The captured data is processed through offline DSP. Firstly, the clock is extracted by using “square and filter” method, the digital signal is re-sampled at twice of the baud rate based on the recovery clock. Secondly, a T/2-spaced time-domain finite impulse response (FIR) filter is utilized for the compensation of chromatic dispersion, where the filter coefficients is calculated from known fiber CD transfer function using frequency-domain truncation method . Thirdly, two complex-valued, 13-tap, T/2-spaced adaptive FIR filters, found on classic constant modulus algorithm (CMA), is used to retrieve the modulus of the QPSK signal ; The carrier recovery is performed in the subsequent step where the 4-th power is used to estimate the frequency offset between the LO and the received optical signal, the frequency offset is obtained from the speed of the phase rotation of Mth-power of the signal after CMA process, and then the MLSE algorithm is utilized to estimate the carrier phase [6,17].
4. Experimental results
We measured the performance of the 6th subcarrier by aligning its sub-wavelength to that of the LO. Figure 4(a) illustrates the optical spectra and corresponding retrieved constellations in error free condition. The distortion of constellations is generated by certain intra-channel ISI generated from aggressive pre-filtering used to suppress WDM crosstalk. In Fig. 4(b), we measured and compared the back to back (BTB) BER performance of the proposed Nyquist-WDM and traditional CO-OFDM (without the Nyquist pulse shaping). With respect to the single-wavelength dual polarization QPSK uplink case, the OSNR penalty for the 13-subcarrier Nyquist-WDM one is about 1.5 dB while it is about 0.5 dB for the 13-subcarrier CO-OFDM case because of the ISI and intra-channel ISI. The required OSNR of Nyquist-WDM technique for the BER of 2 × 10−3 is 18 dB with sets consisting of 10 × 65000 symbols. In addition, we also measured and confirmed that all the other sub-channels exhibited similar performance. We experimentally investigated the performance with relative synchronization of one sub-carrier with respect to the others by introducing optical delay via DL1. Fig. 5(a) shows the required OSNR at constrained BER = 1 × 10−3 versus the relative symbol delay between even and odd carriers. Note that one symbol (25 GBaud/s) period is 40 ps. The performance of the traditional CO-OFDM varies periodically while the proposed Nyquist-WDM can tolerance more on the relative symbol delay since the intra-channel crosstalk coming from dis-synchronized sub-carriers has been removed by the Nyquist optical filtering.
We also experimentally confirmed that traditional CO-OFDM is restricted by symbol transition-aligning and relative power match with all subcarrier. Figure 5(b) shows the BER performance of CO-OFDM versus power level for even and odd subcarriers. It can be found that BER performance will be worse off shapely when the orthogonal relationship is just broken down by 2.5-dB power difference.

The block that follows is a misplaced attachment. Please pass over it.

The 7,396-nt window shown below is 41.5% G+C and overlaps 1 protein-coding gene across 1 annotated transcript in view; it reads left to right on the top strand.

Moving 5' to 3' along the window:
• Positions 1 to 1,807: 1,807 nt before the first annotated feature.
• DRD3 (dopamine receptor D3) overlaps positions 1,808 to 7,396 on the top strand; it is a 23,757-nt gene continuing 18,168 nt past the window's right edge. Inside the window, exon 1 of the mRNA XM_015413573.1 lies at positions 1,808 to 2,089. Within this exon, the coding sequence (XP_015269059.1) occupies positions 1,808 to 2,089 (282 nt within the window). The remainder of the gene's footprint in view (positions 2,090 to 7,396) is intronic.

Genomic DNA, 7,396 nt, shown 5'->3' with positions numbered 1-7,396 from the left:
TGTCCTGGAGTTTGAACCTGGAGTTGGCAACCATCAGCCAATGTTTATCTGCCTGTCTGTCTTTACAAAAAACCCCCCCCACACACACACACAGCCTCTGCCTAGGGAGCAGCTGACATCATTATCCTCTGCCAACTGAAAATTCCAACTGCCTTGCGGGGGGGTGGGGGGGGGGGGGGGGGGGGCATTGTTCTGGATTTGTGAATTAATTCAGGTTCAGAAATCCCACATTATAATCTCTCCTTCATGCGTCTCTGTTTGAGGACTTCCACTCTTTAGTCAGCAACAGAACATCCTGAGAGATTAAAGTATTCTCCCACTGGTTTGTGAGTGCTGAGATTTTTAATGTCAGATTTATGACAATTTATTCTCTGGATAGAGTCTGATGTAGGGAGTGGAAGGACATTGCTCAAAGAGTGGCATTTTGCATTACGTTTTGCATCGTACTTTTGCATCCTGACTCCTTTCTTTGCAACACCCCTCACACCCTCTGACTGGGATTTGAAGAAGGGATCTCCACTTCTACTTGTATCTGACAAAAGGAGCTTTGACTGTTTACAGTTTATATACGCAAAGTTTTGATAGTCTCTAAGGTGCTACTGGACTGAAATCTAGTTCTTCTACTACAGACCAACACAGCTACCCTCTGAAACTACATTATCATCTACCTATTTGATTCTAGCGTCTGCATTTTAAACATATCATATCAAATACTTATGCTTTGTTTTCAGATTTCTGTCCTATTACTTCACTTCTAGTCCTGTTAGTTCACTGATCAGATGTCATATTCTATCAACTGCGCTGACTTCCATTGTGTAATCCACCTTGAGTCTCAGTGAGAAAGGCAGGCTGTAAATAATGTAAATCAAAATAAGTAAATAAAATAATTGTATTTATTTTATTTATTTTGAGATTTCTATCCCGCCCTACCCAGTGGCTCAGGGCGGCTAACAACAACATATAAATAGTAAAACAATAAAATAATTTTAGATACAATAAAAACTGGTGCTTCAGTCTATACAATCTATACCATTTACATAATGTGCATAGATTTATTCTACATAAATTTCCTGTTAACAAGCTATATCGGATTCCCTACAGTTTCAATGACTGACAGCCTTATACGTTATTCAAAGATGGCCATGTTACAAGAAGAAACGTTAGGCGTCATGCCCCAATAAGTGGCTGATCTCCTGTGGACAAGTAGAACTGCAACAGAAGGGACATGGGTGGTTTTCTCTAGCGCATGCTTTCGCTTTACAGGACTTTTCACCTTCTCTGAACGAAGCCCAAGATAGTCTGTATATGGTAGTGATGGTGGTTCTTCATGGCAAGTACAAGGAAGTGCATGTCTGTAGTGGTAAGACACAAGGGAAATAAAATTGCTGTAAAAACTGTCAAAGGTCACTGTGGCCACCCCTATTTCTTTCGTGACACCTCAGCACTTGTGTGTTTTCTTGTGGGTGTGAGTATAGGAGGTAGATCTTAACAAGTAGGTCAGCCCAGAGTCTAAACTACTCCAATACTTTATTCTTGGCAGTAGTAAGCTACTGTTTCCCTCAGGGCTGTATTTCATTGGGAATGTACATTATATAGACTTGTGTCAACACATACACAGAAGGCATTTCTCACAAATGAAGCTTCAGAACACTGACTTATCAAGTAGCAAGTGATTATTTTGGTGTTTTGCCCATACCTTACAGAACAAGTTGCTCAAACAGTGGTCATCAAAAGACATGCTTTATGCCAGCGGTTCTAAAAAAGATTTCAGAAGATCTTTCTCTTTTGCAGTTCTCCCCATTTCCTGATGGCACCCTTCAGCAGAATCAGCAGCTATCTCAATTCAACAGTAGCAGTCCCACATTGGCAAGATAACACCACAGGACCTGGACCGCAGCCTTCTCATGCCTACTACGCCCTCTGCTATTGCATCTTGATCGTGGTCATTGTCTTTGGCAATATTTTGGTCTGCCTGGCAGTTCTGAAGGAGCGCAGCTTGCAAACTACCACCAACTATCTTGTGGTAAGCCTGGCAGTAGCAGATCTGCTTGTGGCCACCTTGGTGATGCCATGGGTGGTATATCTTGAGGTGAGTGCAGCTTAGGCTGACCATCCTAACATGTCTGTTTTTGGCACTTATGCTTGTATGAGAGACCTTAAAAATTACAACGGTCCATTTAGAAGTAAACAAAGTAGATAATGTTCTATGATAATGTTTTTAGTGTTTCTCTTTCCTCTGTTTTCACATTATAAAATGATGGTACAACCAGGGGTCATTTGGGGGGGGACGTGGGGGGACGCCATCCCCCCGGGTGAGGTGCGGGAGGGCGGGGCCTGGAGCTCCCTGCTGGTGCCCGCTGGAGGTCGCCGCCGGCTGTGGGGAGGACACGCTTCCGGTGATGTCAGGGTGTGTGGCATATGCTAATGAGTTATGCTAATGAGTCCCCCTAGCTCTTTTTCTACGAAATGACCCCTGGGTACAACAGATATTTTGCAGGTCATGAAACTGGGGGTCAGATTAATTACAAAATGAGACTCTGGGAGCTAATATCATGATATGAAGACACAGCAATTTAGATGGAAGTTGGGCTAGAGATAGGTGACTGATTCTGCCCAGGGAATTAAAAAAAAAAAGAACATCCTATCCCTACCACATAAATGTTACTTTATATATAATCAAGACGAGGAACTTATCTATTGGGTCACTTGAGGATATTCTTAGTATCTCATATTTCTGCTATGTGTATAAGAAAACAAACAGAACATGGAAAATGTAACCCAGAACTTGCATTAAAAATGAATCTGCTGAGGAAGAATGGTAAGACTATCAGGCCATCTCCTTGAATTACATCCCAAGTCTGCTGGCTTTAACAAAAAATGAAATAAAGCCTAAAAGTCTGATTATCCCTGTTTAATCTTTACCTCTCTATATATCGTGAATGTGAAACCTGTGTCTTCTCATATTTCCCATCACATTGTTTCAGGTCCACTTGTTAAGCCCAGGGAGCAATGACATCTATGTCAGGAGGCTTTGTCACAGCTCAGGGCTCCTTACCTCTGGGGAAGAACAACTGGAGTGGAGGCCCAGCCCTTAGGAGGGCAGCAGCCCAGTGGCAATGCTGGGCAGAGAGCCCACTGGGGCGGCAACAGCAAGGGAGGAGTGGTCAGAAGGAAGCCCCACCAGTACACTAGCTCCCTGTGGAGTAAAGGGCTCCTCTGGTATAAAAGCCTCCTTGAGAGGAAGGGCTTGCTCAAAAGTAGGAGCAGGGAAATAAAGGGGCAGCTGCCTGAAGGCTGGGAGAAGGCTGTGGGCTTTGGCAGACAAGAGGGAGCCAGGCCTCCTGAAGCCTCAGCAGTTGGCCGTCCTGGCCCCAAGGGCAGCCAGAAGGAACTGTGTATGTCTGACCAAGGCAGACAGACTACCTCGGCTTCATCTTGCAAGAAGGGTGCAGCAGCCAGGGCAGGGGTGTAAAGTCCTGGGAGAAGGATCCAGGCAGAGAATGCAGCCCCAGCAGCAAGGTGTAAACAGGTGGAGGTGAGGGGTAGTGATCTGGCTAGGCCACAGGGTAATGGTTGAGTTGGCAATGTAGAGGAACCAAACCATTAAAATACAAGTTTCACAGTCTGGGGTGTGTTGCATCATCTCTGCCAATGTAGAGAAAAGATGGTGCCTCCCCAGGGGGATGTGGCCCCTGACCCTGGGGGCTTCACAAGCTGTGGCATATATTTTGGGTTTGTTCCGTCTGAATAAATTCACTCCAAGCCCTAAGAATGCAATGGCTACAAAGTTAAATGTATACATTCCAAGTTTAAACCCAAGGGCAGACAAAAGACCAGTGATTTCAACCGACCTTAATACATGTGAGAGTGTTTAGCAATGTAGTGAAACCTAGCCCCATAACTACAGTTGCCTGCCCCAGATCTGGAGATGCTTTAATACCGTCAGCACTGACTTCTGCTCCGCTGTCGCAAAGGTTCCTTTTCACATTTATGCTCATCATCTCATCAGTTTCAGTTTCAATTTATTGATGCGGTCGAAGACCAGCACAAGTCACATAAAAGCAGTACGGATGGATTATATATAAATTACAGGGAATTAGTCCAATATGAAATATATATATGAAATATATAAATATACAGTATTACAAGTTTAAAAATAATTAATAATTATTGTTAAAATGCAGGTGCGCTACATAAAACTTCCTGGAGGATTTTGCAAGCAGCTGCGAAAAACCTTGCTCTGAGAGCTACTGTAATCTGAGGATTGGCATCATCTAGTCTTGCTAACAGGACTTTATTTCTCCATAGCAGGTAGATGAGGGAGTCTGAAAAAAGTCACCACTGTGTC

5. Conclusion and discussion
We proposed and demonstrated an Ultra-dense WDM-PON uplink transmission method employing Nyquist-WDM technique cooperated with digital coherent detection to meet stringent requirement of future PON systems delivering high-capacity data and bandwidth-demanding video services. The use of centralized optical carriers for Nyquist-WDM uplink takes advantages of both high spectral efficiency and source-free operation for remote ONUs. On the other hand, the coherent detection is utilized to demodulate each optical carrier. Delivering 13 × 100-Gb/s dual polarization QPSK uplink signal in forms of Nyquist-WDM with 25-GHz subcarrier spacing has been successfully demonstrated over 80-km SMF with negligible power penalty and 1-dB crosstalk penalty of OSNR at BER of 2 × 10−3. Rather than using a single feeder fiber, in our experiment dual feeder fibers were utilized for both carrier distribution and upstream, which cannot only avoid the signal back scattering but also help to reduce the hardware complexity of ONUs. We believe the proposed technique is promising for future access network, and might requires lightwave integrated all-optical OFDM modulators as well as DSP-intensive CMOS coherent receivers to lower the capital expenditure. As sub-carrier aggression can be gained from either Nyquist-WDM or CO-OFDM technique, both of them have to solve the issue. Referred to the restriction of symbols synchronization and power matching, it seems to be more convenient to employ Nyquist-WDM technique that is realized from intra-subcarrier crosstalk suppression by individually subcarrier spectrally shaping.